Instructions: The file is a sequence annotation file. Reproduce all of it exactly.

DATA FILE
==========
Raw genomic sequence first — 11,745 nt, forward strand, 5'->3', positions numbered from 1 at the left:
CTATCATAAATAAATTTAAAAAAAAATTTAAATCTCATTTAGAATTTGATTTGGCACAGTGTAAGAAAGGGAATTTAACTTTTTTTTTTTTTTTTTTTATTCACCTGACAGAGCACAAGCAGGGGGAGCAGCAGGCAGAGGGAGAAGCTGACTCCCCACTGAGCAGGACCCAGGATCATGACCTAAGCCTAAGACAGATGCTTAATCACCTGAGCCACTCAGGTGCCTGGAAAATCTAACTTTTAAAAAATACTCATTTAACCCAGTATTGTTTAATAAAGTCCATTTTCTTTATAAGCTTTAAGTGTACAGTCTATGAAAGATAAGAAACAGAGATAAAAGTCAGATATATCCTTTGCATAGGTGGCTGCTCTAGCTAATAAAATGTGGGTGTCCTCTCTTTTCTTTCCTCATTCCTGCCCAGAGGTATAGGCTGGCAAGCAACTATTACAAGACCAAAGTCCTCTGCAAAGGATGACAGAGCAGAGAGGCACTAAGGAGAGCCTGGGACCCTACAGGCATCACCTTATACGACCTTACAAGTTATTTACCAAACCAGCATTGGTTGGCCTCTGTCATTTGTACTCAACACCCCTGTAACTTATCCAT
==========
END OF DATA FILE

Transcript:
Raw genomic sequence first — 11,745 nt, forward strand, 5'->3', positions numbered from 1 at the left:
CTATCATAAATAAATTTAAAAAAAAATTTAAATCTCATTTAGAATTTGATTTGGCACAGTGTAAGAAAGGGAATTTAACTTTTTTTTTTTTTTTTTTTATTCACCTGACAGAGCACAAGCAGGGGGAGCAGCAGGCAGAGGGAGAAGCTGACTCCCCACTGAGCAGGACCCAGGATCATGACCTAAGCCTAAGACAGATGCTTAATCACCTGAGCCACTCAGGTGCCTGGAAAATCTAACTTTTAAAAAATACTCATTTAACCCAGTATTGTTTAATAAAGTCCATTTTCTTTATAAGCTTTAAGTGTACAGTCTATGAAAGATAAGAAACAGAGATAAAAGTCAGATATATCCTTTGCATAGGTGGCTGCTCTAGCTAATAAAATGTGGGTGTCCTCTCTTTTCTTTCCTCATTCCTGCCCAGAGGTATAGGCTGGCAAGCAACTATTACAAGACCAAAGTCCTCTGCAAAGGATGACAGAGCAGAGAGGCACTAAGGAGAGCCTGGGACCCTACAGGCATCACCTTATACGACCTTACAAGTTATTTACCAAACCAGCATTGGTTGGCCTCTGTCATTTGTACTCAACACCCCTGTAACTTATCCAT